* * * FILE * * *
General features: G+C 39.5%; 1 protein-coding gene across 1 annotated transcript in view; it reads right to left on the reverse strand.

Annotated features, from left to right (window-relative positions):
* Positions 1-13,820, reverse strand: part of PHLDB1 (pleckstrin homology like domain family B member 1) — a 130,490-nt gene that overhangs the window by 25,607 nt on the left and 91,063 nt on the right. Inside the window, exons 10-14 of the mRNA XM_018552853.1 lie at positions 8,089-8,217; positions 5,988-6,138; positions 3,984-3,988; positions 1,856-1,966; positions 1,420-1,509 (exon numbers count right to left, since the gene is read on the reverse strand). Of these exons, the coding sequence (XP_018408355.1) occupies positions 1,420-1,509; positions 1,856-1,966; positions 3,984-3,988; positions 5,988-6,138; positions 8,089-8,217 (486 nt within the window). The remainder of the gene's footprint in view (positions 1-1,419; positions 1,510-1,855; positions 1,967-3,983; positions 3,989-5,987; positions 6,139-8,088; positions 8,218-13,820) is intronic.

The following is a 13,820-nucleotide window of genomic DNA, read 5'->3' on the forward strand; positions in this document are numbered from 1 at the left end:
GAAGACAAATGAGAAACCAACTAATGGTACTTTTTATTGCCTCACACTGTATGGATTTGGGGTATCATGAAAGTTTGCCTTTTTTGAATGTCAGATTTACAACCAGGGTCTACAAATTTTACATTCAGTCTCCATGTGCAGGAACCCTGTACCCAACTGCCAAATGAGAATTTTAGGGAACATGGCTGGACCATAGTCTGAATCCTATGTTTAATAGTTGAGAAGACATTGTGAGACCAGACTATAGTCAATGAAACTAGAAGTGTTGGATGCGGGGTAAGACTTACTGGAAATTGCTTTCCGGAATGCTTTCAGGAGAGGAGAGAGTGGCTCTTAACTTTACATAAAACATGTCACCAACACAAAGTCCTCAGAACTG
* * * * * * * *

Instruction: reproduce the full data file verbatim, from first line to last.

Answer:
General features: G+C 39.5%; 1 protein-coding gene across 1 annotated transcript in view; it reads right to left on the reverse strand.

Annotated features, from left to right (window-relative positions):
* Positions 1-13,820, reverse strand: part of PHLDB1 (pleckstrin homology like domain family B member 1) — a 130,490-nt gene that overhangs the window by 25,607 nt on the left and 91,063 nt on the right. Inside the window, exons 10-14 of the mRNA XM_018552853.1 lie at positions 8,089-8,217; positions 5,988-6,138; positions 3,984-3,988; positions 1,856-1,966; positions 1,420-1,509 (exon numbers count right to left, since the gene is read on the reverse strand). Of these exons, the coding sequence (XP_018408355.1) occupies positions 1,420-1,509; positions 1,856-1,966; positions 3,984-3,988; positions 5,988-6,138; positions 8,089-8,217 (486 nt within the window). The remainder of the gene's footprint in view (positions 1-1,419; positions 1,510-1,855; positions 1,967-3,983; positions 3,989-5,987; positions 6,139-8,088; positions 8,218-13,820) is intronic.

The following is a 13,820-nucleotide window of genomic DNA, read 5'->3' on the forward strand; positions in this document are numbered from 1 at the left end:
GAAGACAAATGAGAAACCAACTAATGGTACTTTTTATTGCCTCACACTGTATGGATTTGGGGTATCATGAAAGTTTGCCTTTTTTGAATGTCAGATTTACAACCAGGGTCTACAAATTTTACATTCAGTCTCCATGTGCAGGAACCCTGTACCCAACTGCCAAATGAGAATTTTAGGGAACATGGCTGGACCATAGTCTGAATCCTATGTTTAATAGTTGAGAAGACATTGTGAGACCAGACTATAGTCAATGAAACTAGAAGTGTTGGATGCGGGGTAAGACTTACTGGAAATTGCTTTCCGGAATGCTTTCAGGAGAGGAGAGAGTGGCTCTTAACTTTACATAAAACATGTCACCAACACAAAGTCCTCAGAACTG